The law does not require an express agreement, that is, the use of formal words in writing or in a verbal exchange, as an appropriate expression of an intention to create a trust could be enough (Re Armstrong (deceased) , JW Broomhead (Vic) Pty Ltd) (in liquidation) v JW Broomhead Pty Ltd  and Registrar of the Accident Compensation Tribunal v Federal Commissioner of Taxation (1993)).
As such the intention to establish a trust is found after considering the entirety of the evidence available, including the surrounding circumstances (Swain v The Law Society , Trident General Insurance Co Ltd v McNiece Bros Pty Ltd (1988), Byrnes v Kendle (2011), and Korda v Australia Executor Trustees (SA) Ltd ).
The existence of an intention to create a trust, howsoever established is not the only requirement. The essential elements of a valid trust further include certainty as to the object of the trust, the beneficiaries and the extent of the benefit. In circumstances where there is uncertainty, the trust fails and the trustee holds the property as a resulting trust (Sprange v Barnard (1789)).
In the present case the husband asserted that he and his wife expressly agreed to establish a fund for their daughter’s education whereas the wife said she had no recollection of any such agreement.
The Family Court was therefore required to consider whether in the circumstances, the language or conduct of the parties during the marriage showed a sufficiently clear intention to create a trust.
In this case, the wife’s evidence was clear that during the entirety of the marriage she either agreed to or accepted that the husband would deal with the financial matters. The Court found that on the balance of probabilities, if the discussion occurred in the way the husband said, the wife may not have understood its significance as she would not have focused on the nature of the discussion pertaining to financial aspects and left it to the husband.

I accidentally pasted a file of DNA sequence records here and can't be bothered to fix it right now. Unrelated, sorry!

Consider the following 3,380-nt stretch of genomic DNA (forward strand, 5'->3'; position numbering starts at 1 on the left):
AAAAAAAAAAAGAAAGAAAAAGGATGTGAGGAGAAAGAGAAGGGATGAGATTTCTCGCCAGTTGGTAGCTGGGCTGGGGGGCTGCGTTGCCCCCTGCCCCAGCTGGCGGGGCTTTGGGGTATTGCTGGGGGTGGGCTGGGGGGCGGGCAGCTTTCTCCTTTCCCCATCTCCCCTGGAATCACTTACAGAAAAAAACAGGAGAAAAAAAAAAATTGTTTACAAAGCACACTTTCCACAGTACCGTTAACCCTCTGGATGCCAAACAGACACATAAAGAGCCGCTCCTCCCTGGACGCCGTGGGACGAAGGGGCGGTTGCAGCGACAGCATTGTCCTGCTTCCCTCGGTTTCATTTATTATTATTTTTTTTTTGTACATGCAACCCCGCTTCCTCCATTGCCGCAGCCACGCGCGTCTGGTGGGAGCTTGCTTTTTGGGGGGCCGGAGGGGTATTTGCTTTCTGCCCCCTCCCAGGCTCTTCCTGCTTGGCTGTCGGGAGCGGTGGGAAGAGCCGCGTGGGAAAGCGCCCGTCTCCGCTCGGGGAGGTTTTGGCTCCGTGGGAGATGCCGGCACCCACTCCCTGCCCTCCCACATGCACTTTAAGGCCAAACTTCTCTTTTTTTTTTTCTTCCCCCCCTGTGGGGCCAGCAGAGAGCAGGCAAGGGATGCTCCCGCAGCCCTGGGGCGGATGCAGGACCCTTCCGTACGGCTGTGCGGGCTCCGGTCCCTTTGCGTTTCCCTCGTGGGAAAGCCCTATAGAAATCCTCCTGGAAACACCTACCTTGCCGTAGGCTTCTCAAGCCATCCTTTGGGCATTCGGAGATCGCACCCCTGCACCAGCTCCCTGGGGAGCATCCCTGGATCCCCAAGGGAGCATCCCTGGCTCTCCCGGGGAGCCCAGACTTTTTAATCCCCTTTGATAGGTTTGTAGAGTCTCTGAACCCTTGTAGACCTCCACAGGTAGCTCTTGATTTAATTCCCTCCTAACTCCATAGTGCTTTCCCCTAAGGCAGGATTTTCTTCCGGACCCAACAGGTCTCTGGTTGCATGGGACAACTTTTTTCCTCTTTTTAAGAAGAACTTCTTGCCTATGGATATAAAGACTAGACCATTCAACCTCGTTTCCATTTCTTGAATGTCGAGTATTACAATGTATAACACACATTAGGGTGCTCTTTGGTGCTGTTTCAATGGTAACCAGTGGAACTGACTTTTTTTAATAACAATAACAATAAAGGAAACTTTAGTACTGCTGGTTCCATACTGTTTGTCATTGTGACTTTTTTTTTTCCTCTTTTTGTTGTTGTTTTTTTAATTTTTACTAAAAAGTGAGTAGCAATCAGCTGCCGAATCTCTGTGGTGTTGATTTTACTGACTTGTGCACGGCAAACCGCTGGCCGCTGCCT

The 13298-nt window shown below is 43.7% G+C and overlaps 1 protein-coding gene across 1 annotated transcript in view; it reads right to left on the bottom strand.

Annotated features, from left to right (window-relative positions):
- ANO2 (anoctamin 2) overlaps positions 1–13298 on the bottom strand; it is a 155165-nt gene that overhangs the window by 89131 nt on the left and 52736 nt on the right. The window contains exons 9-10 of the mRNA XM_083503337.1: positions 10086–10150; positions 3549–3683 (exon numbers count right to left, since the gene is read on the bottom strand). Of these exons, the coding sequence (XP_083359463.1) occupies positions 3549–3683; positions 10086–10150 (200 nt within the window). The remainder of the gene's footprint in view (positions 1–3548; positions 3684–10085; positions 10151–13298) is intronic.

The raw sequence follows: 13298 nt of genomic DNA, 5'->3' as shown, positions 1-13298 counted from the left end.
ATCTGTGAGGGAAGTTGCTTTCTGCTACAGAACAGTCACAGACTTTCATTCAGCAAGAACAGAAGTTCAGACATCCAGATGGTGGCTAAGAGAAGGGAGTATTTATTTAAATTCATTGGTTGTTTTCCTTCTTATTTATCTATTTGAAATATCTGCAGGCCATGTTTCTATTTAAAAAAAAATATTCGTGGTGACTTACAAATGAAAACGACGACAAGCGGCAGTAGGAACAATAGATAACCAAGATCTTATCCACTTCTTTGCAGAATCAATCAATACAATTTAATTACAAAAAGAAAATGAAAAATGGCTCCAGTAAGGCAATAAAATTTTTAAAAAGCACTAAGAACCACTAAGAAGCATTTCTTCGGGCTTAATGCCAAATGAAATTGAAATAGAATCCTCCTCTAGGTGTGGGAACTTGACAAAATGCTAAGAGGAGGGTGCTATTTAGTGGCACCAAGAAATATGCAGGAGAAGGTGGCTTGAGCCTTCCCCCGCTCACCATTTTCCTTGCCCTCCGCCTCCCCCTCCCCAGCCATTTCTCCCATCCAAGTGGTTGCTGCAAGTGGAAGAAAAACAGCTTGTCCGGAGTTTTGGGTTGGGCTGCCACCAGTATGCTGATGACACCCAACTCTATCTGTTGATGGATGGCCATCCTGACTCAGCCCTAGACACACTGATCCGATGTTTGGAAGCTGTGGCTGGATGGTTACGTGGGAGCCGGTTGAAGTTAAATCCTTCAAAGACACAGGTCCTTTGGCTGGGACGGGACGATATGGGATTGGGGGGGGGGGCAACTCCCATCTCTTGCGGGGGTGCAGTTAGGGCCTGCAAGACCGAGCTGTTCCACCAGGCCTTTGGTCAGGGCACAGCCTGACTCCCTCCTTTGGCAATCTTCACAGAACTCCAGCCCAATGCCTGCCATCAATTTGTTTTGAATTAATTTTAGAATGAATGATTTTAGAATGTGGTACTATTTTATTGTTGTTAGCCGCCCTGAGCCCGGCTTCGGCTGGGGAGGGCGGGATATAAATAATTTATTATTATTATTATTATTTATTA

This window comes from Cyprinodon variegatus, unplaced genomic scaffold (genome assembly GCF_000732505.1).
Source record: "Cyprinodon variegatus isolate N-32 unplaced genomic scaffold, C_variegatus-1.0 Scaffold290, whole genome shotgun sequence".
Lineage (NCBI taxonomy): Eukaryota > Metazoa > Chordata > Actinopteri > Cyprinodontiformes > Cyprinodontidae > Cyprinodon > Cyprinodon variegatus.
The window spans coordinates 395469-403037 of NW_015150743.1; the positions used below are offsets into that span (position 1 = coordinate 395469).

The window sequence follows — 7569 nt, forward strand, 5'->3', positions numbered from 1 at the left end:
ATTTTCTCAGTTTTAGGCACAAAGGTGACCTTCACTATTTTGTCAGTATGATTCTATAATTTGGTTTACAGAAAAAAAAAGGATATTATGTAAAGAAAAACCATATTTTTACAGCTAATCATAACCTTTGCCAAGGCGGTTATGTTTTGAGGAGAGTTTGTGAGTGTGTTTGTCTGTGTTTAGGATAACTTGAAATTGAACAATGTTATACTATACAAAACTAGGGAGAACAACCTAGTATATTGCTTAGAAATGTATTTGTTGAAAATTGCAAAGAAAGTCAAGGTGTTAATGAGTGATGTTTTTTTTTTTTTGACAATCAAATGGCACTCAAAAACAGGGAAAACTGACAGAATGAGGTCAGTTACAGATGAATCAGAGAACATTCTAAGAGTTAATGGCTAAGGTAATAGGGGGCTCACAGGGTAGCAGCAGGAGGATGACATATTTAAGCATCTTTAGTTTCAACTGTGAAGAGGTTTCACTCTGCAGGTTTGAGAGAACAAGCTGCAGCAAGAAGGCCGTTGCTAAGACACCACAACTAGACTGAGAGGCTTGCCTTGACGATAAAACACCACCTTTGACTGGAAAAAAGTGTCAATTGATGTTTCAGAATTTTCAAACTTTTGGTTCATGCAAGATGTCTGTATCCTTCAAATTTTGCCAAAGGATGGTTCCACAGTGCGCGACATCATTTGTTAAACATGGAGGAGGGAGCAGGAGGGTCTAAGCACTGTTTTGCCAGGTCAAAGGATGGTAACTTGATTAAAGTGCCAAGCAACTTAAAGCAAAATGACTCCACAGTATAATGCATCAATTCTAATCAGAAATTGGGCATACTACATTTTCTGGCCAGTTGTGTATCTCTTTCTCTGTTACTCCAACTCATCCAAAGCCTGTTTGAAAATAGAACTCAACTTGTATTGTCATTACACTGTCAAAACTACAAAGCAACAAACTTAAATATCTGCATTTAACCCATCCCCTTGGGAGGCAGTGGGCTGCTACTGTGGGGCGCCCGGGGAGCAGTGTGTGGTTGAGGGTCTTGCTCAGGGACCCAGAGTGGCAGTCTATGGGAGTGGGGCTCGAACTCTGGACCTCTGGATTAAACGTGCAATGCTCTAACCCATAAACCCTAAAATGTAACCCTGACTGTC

The judge in this Family Law case stated that the wife’s “inability to recall the conversation about the creation of the trust did not amount to denial. It was more probable than not that she abandoned any involvement in joint financial affairs as she was content for the husband to attend to them”.
Based on this analysis, the judge found that a valid express trust had been created for the sole benefit of the daughter.
The judge went on to consider the possibility of being incorrect in his finding however determined that a trust was definitely created, if not expressly, then in the form of an implied or resulting trust.
Having determined that a trust existed in the present case for the sole benefit of the daughter of the marriage, the funds held in the account managed by the trust were not considered as assets to be divided between the parties in the Family Law property proceedings.
We hope that our January 2019 Family Law Case Watch has provided you with some clarity about the complexities of trusts and in what circumstances such trusts will be included in identifying and valuing the matrimonial pool of assets in Family Law matters.
If you have recently separated or have a Family Law enquiry, please contact us on (02) 9437 0010 or email@example.com to discuss your matter in complete confidence. We are conveniently situated in St Leonards on Sydney’s Lower North Shore and have a team of experienced and caring professional family lawyers available to help you.